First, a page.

Mapping Panama Disease: The Value of Historical GIS to Environmental History

Sunday, January 5, 2020
3rd Floor West Promenade (New York Hilton)
Matthew Plishka, University of Pittsburgh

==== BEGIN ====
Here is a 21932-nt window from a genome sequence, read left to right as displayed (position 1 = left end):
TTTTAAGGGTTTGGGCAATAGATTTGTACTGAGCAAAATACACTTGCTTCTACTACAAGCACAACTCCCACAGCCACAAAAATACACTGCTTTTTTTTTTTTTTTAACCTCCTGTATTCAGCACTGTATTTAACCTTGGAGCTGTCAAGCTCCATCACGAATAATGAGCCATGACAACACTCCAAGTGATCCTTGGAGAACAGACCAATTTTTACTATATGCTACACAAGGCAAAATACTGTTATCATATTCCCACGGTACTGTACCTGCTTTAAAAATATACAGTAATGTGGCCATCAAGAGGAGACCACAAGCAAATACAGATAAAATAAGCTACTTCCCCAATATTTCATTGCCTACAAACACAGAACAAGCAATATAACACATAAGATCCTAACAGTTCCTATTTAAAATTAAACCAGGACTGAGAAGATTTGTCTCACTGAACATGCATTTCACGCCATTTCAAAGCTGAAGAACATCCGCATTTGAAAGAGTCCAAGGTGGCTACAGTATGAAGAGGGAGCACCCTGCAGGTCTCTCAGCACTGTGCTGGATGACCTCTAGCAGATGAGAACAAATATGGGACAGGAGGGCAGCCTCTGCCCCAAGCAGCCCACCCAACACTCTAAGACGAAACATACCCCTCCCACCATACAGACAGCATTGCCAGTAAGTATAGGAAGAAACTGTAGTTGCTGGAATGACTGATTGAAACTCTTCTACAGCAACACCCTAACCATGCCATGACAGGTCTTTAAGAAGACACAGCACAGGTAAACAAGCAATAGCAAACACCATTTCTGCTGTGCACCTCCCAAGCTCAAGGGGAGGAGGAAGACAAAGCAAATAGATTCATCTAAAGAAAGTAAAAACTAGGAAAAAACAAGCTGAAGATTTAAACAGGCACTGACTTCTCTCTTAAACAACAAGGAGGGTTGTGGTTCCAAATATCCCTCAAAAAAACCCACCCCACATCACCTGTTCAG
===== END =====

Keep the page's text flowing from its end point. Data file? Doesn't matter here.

The rise of the digital humanities over the last two decades has resulted in new avenues for thinking about and analyzing historical topics. Historical GIS in particular has led to new insights into spatial patterns across time and space, especially in terms of topics such as race and warfare. However, historical GIS has not yet been heavily incorporated into the field of environmental history. GIS has been utilized by environmental scientists for purposes such as analyzing land cover, natural disaster prevention, and soil mapping, but this has rarely been applied to historical cases. This poster provides a case study of the value of historical GIS to environmental historians. In particular, it shows the benefits of using digital mapping technology to better understand the causes behind the spread of Panama Disease, a disease that led to the extinction of the gros michel species of bananas, in Jamaica in the early twentieth century and the impact of the spread of the disease. It argues that a series of digitally-created maps of Jamaican banana plantations, waterways, railroads, and altitude over the course of the first two decades of the twentieth century, combined with Jamaican primary source analysis, tentatively reveals that railroads, more so than rivers, acted as carriers of Panama Disease throughout Jamaica. It additionally argues that GIS can help to show the relationship between the decline of banana production due to Panama Disease and the revitalization of the sugar industry on the island.
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